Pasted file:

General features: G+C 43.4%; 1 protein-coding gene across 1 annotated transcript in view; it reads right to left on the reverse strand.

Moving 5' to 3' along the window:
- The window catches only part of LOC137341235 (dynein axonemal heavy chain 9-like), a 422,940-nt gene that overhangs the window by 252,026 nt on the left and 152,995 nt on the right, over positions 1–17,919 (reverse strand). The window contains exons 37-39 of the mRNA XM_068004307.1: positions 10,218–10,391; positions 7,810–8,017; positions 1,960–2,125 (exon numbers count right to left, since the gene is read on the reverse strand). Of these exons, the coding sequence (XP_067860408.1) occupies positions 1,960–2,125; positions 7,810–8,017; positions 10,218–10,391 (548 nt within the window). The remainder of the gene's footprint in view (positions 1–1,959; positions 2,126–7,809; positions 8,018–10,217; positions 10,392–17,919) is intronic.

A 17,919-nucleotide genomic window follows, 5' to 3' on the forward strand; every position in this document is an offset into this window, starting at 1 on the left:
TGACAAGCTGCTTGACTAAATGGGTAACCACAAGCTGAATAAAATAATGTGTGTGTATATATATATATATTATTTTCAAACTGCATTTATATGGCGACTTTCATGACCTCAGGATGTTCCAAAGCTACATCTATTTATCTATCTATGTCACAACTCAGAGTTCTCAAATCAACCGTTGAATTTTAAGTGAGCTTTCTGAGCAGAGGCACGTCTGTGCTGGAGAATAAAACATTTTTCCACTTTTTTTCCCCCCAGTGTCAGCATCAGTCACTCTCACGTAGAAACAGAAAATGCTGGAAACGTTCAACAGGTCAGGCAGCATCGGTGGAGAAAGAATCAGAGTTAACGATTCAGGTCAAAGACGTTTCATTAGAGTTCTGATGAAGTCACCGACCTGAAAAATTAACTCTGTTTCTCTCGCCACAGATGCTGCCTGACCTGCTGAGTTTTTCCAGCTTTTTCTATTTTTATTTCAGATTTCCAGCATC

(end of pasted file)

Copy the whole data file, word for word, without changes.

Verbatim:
General features: G+C 43.4%; 1 protein-coding gene across 1 annotated transcript in view; it reads right to left on the reverse strand.

Moving 5' to 3' along the window:
- The window catches only part of LOC137341235 (dynein axonemal heavy chain 9-like), a 422,940-nt gene that overhangs the window by 252,026 nt on the left and 152,995 nt on the right, over positions 1–17,919 (reverse strand). The window contains exons 37-39 of the mRNA XM_068004307.1: positions 10,218–10,391; positions 7,810–8,017; positions 1,960–2,125 (exon numbers count right to left, since the gene is read on the reverse strand). Of these exons, the coding sequence (XP_067860408.1) occupies positions 1,960–2,125; positions 7,810–8,017; positions 10,218–10,391 (548 nt within the window). The remainder of the gene's footprint in view (positions 1–1,959; positions 2,126–7,809; positions 8,018–10,217; positions 10,392–17,919) is intronic.

A 17,919-nucleotide genomic window follows, 5' to 3' on the forward strand; every position in this document is an offset into this window, starting at 1 on the left:
TGACAAGCTGCTTGACTAAATGGGTAACCACAAGCTGAATAAAATAATGTGTGTGTATATATATATATATTATTTTCAAACTGCATTTATATGGCGACTTTCATGACCTCAGGATGTTCCAAAGCTACATCTATTTATCTATCTATGTCACAACTCAGAGTTCTCAAATCAACCGTTGAATTTTAAGTGAGCTTTCTGAGCAGAGGCACGTCTGTGCTGGAGAATAAAACATTTTTCCACTTTTTTTCCCCCCAGTGTCAGCATCAGTCACTCTCACGTAGAAACAGAAAATGCTGGAAACGTTCAACAGGTCAGGCAGCATCGGTGGAGAAAGAATCAGAGTTAACGATTCAGGTCAAAGACGTTTCATTAGAGTTCTGATGAAGTCACCGACCTGAAAAATTAACTCTGTTTCTCTCGCCACAGATGCTGCCTGACCTGCTGAGTTTTTCCAGCTTTTTCTATTTTTATTTCAGATTTCCAGCATC